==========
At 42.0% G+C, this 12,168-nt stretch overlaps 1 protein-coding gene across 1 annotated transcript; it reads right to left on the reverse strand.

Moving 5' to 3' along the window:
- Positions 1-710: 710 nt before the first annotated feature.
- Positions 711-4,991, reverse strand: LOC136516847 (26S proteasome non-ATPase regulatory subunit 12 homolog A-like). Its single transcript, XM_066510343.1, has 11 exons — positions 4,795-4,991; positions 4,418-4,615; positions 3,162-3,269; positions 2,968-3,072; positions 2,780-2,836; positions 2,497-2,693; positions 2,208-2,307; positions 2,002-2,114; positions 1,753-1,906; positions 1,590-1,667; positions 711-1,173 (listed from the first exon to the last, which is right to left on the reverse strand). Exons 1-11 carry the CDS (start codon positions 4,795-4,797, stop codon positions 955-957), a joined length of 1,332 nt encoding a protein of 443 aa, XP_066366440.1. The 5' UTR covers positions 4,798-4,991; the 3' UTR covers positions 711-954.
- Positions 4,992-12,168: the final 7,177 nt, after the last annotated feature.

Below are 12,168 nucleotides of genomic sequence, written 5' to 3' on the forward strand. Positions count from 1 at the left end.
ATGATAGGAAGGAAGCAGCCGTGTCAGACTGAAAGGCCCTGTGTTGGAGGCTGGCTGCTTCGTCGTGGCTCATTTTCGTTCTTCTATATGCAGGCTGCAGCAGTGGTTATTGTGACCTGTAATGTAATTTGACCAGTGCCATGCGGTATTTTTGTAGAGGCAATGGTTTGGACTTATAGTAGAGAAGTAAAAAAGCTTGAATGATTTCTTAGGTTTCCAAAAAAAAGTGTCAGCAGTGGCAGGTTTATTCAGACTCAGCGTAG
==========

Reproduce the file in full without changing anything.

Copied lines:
At 42.0% G+C, this 12,168-nt stretch overlaps 1 protein-coding gene across 1 annotated transcript; it reads right to left on the reverse strand.

Moving 5' to 3' along the window:
- Positions 1-710: 710 nt before the first annotated feature.
- Positions 711-4,991, reverse strand: LOC136516847 (26S proteasome non-ATPase regulatory subunit 12 homolog A-like). Its single transcript, XM_066510343.1, has 11 exons — positions 4,795-4,991; positions 4,418-4,615; positions 3,162-3,269; positions 2,968-3,072; positions 2,780-2,836; positions 2,497-2,693; positions 2,208-2,307; positions 2,002-2,114; positions 1,753-1,906; positions 1,590-1,667; positions 711-1,173 (listed from the first exon to the last, which is right to left on the reverse strand). Exons 1-11 carry the CDS (start codon positions 4,795-4,797, stop codon positions 955-957), a joined length of 1,332 nt encoding a protein of 443 aa, XP_066366440.1. The 5' UTR covers positions 4,798-4,991; the 3' UTR covers positions 711-954.
- Positions 4,992-12,168: the final 7,177 nt, after the last annotated feature.

Below are 12,168 nucleotides of genomic sequence, written 5' to 3' on the forward strand. Positions count from 1 at the left end.
ATGATAGGAAGGAAGCAGCCGTGTCAGACTGAAAGGCCCTGTGTTGGAGGCTGGCTGCTTCGTCGTGGCTCATTTTCGTTCTTCTATATGCAGGCTGCAGCAGTGGTTATTGTGACCTGTAATGTAATTTGACCAGTGCCATGCGGTATTTTTGTAGAGGCAATGGTTTGGACTTATAGTAGAGAAGTAAAAAAGCTTGAATGATTTCTTAGGTTTCCAAAAAAAAGTGTCAGCAGTGGCAGGTTTATTCAGACTCAGCGTAG